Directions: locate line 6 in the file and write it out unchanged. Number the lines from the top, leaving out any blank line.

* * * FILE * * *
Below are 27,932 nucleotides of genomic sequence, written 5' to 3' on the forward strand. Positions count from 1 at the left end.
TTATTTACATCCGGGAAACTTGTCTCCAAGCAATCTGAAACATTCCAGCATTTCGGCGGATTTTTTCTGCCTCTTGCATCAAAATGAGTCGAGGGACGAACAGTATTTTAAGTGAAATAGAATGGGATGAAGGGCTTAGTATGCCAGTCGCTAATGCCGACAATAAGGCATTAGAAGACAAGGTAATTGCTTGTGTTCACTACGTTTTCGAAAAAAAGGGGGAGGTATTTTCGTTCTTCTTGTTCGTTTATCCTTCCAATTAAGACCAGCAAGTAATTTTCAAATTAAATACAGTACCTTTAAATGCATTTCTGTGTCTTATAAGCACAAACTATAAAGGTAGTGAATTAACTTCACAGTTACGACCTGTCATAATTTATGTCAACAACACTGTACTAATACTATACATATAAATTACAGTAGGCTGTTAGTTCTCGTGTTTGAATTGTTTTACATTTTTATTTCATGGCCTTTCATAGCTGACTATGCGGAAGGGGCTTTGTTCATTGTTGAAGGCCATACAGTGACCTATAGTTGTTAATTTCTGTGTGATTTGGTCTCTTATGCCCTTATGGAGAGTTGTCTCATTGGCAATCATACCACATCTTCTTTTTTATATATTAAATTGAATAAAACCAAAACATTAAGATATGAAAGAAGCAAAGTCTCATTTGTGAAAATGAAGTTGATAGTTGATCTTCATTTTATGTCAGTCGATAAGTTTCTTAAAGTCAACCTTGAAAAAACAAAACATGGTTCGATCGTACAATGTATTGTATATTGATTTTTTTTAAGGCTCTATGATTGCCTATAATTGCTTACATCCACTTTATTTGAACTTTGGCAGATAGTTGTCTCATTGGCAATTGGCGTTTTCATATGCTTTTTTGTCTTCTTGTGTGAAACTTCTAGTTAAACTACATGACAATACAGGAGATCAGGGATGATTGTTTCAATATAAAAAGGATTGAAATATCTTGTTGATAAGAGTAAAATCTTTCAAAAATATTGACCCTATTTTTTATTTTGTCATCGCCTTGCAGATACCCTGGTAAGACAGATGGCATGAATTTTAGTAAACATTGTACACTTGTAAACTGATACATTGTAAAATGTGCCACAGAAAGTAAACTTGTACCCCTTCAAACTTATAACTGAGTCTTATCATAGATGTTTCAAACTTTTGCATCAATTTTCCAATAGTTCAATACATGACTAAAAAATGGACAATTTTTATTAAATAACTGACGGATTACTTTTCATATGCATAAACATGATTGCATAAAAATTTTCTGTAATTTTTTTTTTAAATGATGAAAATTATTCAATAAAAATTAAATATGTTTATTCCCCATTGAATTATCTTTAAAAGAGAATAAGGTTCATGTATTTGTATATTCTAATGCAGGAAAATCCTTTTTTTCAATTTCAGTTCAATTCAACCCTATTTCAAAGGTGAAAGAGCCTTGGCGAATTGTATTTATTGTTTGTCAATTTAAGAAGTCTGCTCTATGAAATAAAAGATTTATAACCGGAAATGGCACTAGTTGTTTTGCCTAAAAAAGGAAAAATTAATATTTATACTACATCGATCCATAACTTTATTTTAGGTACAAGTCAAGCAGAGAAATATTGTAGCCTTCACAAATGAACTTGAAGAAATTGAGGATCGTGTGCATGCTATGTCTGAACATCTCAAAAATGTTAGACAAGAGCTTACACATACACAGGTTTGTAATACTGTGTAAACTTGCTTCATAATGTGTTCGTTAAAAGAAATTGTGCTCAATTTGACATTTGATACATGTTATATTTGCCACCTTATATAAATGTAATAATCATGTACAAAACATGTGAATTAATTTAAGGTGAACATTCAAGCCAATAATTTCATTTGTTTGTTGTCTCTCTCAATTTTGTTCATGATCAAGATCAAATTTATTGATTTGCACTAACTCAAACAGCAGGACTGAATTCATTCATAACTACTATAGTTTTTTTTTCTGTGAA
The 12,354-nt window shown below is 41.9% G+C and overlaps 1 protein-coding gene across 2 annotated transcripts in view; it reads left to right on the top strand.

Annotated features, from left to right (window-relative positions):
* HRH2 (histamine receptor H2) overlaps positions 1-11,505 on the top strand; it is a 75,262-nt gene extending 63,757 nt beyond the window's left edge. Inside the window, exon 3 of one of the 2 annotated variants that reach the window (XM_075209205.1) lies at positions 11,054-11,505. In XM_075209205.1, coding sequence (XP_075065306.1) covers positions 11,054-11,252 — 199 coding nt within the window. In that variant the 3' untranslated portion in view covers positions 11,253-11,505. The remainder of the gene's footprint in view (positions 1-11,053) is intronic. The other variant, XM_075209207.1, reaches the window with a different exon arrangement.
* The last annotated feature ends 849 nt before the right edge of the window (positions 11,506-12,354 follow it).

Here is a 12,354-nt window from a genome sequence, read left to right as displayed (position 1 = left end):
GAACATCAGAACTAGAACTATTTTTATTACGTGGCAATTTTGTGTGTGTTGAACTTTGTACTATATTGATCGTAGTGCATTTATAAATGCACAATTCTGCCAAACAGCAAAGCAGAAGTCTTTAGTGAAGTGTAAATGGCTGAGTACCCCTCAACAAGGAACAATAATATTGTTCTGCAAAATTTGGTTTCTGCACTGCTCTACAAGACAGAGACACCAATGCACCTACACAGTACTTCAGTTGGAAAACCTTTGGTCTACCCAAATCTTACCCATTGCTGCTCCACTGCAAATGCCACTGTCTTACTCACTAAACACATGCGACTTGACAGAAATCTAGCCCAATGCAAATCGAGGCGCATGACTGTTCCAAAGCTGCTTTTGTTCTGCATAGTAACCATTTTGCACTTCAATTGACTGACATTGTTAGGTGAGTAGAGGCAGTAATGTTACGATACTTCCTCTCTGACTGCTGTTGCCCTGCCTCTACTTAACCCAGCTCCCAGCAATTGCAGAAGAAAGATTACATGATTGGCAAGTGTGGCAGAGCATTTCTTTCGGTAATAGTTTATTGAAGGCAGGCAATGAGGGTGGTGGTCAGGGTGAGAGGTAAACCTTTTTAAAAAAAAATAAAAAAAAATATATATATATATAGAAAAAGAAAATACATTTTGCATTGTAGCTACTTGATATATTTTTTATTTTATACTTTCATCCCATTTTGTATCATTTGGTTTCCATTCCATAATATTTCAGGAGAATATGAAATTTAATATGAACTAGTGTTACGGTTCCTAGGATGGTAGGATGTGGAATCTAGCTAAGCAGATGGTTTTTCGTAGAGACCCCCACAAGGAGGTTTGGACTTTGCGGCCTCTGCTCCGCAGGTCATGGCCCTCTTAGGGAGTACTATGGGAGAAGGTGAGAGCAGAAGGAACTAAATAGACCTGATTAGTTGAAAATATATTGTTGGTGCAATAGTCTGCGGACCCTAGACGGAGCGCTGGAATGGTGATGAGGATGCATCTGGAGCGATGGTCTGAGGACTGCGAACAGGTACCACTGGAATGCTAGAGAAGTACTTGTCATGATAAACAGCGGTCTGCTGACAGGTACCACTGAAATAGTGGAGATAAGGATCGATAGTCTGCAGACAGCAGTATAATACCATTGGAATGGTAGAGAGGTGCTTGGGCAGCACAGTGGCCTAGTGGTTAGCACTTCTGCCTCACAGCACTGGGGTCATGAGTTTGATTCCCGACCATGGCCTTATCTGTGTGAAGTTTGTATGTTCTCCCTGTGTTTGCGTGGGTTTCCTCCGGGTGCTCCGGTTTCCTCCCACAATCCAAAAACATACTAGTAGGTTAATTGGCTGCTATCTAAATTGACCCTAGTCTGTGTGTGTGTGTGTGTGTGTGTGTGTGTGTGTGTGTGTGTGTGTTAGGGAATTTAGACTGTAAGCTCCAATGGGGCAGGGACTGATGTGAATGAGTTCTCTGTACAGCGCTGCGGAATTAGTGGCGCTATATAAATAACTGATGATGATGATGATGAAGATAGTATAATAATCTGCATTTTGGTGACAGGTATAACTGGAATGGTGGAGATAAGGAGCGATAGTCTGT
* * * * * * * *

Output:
* The last annotated feature ends 849 nt before the right edge of the window (positions 11,506-12,354 follow it).